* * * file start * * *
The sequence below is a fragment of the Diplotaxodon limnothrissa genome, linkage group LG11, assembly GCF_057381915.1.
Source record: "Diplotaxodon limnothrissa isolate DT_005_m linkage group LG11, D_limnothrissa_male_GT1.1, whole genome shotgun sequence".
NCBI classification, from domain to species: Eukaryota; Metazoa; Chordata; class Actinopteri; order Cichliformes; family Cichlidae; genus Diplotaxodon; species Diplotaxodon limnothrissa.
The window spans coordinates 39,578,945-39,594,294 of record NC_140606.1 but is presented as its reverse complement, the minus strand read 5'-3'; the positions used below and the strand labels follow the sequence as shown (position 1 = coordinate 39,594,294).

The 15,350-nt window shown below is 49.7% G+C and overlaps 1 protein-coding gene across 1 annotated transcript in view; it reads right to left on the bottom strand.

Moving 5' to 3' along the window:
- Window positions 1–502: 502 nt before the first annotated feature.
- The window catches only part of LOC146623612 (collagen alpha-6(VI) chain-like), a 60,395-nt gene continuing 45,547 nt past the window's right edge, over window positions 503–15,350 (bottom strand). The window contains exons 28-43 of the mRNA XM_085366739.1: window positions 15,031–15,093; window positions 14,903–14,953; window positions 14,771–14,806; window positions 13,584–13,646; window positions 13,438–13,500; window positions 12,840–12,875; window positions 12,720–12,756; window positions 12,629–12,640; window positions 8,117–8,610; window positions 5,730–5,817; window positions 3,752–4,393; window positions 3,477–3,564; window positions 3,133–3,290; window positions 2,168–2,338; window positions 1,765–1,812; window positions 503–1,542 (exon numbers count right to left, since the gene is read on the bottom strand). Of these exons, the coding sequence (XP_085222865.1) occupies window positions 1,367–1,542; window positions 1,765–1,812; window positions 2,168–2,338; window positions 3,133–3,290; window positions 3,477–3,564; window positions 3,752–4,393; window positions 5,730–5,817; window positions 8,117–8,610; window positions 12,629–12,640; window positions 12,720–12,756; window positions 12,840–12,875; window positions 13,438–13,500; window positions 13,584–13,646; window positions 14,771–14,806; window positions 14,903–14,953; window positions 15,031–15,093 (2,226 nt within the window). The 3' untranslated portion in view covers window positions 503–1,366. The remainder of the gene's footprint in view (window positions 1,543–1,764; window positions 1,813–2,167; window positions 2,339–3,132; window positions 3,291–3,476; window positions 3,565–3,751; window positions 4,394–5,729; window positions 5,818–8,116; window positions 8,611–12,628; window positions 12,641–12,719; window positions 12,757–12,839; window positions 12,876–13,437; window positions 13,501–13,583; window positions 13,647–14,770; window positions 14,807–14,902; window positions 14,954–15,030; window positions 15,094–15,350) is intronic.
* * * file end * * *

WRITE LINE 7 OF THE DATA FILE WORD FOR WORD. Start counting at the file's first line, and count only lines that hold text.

- Window positions 1–502: 502 nt before the first annotated feature.